Home at last

“Are you going to sew a Canadian flag patch on your backpack?” was the question I kept hearing. I was 21 and about to head off to Australia for 10 months with my boyfriend, Bryan. The question wasn’t totally out of left field; many young Americans tell people they’re Canadian when they’re overseas because they want “better treatment.” But we wanted to try to be ambassadors for our country and prove that not all Americans are loud, insensitive “ugly Americans” (though they definitely exist – we got to wait on plenty of them during our stint as surf bum waiters in Maui).

Like a lot of people, we ended up getting hooked on travel and spent most of our 20s scraping together money at odd jobs to save for trips to Third World countries, since the dollar stretches so much further. We never did cave in and sew on Canadian patches, though it was sometimes taxing to always be on the defensive.

Often the anti-American digs were direct, like the man we met in Hoi An, Vietnam, who sneered, “In Belgium, we were protesting the Vietnam War” (ah yes, there were no protests here). When watching an action movie at a hostel in Thailand, an Australian turned to us and said, “Americans sure do like to blow things up!” The sentiment has even followed me home: Recently I received a Christmas card from a friend in Australia, whose new British husband scribbled at the bottom, “Why don’t you ever see mixed race couples on U.S. TV? Unwritten rule? Have a very Merry Xmas.”

But mostly, it was indirect stuff, like how everyone in Manila, the Philippines, called out to Bryan, “Hey Joe!” as though, despite his ponytail and goatee, he could be a G.I., like the ones unpopularly stationed there for most of recent history. Or our new friends we met in Las Tablas, Panama, during Carnival, who happily told us they’d met there for Carnival every year “except 1989 – U.S. invasion.” There was even a man from South Vietnam who wanted to take us on a tour of the Demilitarized Zone because he had fought alongside the United States during the war – and then spent several years in a prison camp after U.S. troops withdrew.

Anytime I’d come in contact with these sorts of sentiments, I’d try to explain that there’s more to Americans than our government’s foreign policy or our TV and movies. I’d stress our strengths, such as the beauty of our natural areas, our passionate activists, our cultural diversity or our strong communities. Often a light would go off in someone’s eyes as preconceived notions melted away, guards were let down and a little cultural insight was gained.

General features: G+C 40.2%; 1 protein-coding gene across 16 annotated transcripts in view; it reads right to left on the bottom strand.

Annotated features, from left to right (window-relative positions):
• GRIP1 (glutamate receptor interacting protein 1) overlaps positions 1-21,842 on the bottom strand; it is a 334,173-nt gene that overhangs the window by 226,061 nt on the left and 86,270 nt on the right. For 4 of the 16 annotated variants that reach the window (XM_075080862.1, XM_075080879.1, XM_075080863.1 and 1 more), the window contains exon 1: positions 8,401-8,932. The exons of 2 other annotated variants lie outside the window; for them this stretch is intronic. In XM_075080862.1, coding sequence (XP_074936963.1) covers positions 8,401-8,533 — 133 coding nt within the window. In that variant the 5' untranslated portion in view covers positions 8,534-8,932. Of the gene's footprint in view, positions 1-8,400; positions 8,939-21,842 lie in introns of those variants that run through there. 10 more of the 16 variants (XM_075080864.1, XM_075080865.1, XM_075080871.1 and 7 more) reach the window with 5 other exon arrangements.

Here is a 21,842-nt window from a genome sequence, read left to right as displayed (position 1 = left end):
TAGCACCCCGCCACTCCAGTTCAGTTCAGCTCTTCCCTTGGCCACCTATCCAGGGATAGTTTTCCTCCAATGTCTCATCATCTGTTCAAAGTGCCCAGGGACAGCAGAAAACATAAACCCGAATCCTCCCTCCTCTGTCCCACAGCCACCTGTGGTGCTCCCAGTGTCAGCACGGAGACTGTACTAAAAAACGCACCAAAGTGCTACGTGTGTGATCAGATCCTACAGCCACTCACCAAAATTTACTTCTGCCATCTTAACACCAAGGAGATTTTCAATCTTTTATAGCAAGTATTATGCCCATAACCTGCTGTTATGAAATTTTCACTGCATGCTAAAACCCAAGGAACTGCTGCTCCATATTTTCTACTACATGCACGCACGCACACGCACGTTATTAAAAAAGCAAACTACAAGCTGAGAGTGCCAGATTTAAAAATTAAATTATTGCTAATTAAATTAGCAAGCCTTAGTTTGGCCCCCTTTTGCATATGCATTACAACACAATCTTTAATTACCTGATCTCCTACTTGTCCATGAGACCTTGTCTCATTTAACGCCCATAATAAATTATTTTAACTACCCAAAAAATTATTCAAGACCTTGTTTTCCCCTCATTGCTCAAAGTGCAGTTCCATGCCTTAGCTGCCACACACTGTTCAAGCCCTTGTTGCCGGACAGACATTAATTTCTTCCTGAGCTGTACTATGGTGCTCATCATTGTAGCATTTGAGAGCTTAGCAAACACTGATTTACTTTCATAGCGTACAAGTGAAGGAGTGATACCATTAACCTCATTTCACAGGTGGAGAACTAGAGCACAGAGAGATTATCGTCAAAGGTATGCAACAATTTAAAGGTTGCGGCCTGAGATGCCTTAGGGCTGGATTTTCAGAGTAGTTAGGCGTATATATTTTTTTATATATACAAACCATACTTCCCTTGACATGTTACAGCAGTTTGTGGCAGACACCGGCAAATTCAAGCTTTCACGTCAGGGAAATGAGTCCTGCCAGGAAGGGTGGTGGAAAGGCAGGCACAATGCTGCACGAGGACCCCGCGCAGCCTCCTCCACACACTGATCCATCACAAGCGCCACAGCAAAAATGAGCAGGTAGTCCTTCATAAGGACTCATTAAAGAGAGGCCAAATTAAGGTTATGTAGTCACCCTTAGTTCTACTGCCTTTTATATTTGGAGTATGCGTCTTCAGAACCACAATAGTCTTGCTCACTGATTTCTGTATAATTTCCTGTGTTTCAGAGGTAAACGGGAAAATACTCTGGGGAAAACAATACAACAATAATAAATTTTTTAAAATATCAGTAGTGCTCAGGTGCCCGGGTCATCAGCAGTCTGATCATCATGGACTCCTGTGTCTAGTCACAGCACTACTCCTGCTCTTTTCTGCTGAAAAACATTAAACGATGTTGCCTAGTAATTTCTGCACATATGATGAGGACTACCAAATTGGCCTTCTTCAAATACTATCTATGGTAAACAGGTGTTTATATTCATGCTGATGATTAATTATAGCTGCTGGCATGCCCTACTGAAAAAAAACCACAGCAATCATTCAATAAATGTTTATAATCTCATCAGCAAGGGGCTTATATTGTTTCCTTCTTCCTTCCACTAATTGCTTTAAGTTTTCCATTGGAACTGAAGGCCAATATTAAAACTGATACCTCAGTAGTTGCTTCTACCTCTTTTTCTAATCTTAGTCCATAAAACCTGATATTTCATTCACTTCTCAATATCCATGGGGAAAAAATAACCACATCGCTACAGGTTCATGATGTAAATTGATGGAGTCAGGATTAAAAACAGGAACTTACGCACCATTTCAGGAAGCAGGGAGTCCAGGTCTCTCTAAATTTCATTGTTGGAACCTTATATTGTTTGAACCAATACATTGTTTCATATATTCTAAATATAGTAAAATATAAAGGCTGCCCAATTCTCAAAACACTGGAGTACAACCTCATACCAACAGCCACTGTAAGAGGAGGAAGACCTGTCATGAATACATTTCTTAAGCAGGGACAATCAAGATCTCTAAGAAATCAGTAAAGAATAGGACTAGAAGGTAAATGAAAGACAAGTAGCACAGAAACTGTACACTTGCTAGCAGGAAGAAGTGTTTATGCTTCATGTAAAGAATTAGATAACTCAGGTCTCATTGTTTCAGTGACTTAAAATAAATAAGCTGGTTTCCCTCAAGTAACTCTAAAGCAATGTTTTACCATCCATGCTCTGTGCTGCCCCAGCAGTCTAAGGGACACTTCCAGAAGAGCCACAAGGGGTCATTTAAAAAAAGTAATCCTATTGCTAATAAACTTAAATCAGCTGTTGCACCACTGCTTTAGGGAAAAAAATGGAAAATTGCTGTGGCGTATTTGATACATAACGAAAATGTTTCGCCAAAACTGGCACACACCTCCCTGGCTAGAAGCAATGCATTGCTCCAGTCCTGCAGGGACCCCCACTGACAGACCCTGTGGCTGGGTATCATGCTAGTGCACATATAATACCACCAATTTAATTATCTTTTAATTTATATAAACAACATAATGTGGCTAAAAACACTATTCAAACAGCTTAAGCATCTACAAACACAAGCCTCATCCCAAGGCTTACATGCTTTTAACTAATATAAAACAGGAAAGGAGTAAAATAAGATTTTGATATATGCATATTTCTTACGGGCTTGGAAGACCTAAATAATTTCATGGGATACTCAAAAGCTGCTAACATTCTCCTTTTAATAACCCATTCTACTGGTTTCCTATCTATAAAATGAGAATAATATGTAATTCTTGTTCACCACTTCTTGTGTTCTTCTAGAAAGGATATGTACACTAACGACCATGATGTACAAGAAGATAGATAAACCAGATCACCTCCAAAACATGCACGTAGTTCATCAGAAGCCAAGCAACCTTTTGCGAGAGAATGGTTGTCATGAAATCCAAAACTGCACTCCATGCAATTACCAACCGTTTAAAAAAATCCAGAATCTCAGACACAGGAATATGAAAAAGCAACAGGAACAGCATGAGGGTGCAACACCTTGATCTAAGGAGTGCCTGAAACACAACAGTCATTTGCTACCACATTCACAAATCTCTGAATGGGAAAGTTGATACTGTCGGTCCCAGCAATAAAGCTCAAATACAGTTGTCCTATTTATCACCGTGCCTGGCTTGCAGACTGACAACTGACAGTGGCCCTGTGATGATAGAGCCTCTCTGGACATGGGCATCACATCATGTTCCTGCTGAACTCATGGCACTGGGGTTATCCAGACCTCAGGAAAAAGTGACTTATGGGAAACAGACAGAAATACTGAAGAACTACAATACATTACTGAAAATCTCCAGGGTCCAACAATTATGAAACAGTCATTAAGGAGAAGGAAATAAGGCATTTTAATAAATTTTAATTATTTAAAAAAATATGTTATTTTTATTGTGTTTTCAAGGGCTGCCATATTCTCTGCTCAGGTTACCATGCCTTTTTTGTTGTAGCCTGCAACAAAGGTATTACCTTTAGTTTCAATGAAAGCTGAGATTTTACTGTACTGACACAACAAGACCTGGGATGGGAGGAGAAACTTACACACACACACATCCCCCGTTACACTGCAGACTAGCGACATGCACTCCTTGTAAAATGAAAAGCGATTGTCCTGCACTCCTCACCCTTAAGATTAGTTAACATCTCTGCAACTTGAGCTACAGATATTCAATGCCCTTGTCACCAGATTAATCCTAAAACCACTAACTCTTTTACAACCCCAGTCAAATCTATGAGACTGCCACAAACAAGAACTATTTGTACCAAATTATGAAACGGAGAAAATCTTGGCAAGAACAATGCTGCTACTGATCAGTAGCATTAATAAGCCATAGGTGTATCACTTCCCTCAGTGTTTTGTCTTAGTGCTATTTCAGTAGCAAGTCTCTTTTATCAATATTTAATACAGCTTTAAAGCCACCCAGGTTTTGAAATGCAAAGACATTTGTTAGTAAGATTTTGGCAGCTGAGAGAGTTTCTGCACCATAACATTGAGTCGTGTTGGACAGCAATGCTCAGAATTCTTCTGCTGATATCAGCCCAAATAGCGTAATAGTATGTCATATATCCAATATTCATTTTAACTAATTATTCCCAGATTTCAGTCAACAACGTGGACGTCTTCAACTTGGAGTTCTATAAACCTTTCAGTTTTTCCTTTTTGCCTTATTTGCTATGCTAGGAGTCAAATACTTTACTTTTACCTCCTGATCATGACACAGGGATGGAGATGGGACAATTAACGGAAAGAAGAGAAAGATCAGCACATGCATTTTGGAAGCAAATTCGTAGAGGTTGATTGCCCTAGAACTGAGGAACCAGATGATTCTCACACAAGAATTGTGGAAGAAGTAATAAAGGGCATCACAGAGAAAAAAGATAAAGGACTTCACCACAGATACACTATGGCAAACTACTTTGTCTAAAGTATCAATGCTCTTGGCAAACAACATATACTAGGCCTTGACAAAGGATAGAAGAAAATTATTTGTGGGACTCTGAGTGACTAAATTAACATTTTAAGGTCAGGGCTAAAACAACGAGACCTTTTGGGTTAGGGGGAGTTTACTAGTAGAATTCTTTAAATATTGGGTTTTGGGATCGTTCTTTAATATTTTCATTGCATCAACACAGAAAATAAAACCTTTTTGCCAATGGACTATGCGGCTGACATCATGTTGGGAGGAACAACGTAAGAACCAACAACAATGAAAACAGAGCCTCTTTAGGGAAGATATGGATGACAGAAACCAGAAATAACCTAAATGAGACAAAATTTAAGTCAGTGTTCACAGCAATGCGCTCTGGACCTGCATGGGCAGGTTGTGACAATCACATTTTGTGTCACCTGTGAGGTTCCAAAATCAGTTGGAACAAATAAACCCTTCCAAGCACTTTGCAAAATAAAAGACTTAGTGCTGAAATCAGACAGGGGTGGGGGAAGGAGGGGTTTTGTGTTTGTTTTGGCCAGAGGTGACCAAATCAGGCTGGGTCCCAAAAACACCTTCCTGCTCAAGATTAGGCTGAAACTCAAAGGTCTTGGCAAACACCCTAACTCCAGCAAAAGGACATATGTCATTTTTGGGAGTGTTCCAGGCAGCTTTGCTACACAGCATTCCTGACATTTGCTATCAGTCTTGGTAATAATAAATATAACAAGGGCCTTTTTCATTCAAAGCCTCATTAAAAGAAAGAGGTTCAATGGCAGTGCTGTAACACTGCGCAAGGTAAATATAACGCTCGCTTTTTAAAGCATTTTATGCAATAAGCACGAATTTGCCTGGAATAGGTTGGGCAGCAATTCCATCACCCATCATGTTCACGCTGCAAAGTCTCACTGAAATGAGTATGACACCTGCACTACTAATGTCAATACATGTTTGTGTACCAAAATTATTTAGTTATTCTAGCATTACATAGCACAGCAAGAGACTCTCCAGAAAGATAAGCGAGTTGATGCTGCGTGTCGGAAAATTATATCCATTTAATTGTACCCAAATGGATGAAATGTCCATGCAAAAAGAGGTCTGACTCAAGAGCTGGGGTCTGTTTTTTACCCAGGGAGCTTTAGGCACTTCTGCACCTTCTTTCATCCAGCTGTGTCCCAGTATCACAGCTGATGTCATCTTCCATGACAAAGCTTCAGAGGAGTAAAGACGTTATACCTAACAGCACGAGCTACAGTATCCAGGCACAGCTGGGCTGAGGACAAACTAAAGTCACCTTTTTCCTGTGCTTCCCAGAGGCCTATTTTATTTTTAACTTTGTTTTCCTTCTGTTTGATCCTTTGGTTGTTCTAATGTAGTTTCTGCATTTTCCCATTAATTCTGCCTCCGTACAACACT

But we would return from our months abroad still searching for a home – a community that embodied all those elements. We knew it was out there, but nothing quite fit. Washington, D.C., Seattle, California and even Maui were dead ends. We decided to try to get rich quick in Taiwan (a failed experiment, incidentally) and see where it led. We spent a lot of nights in a polluted city called Tainan searching for the perfect home on the Internet, and we learned of Durango for the first time.

We came back and spent the summer driving around and checking out places to settle, and Durango ended up being a no-brainer. It had everything I’d described to foreign skeptics: diversity, natural beauty, a strong sense of community. Plus, the skiing, year-round fly fishing and number of microbreweries were an added bonus.

We lived at the Siesta Motel for five days until we landed an apartment. From the get-go, Durango just felt right – and it still does. I love that the employees at the Post Office are much nicer than the expression “Go postal” implies, and that people stop to pet each other’s dogs. I’m thrilled to live in a town so unpretentious that it’s allegedly the worst dressed town in America. And the people we’ve met are incredible.

As we start another year in Durango, I’m still incredibly grateful to have found the America I’d been describing during my travels all along.




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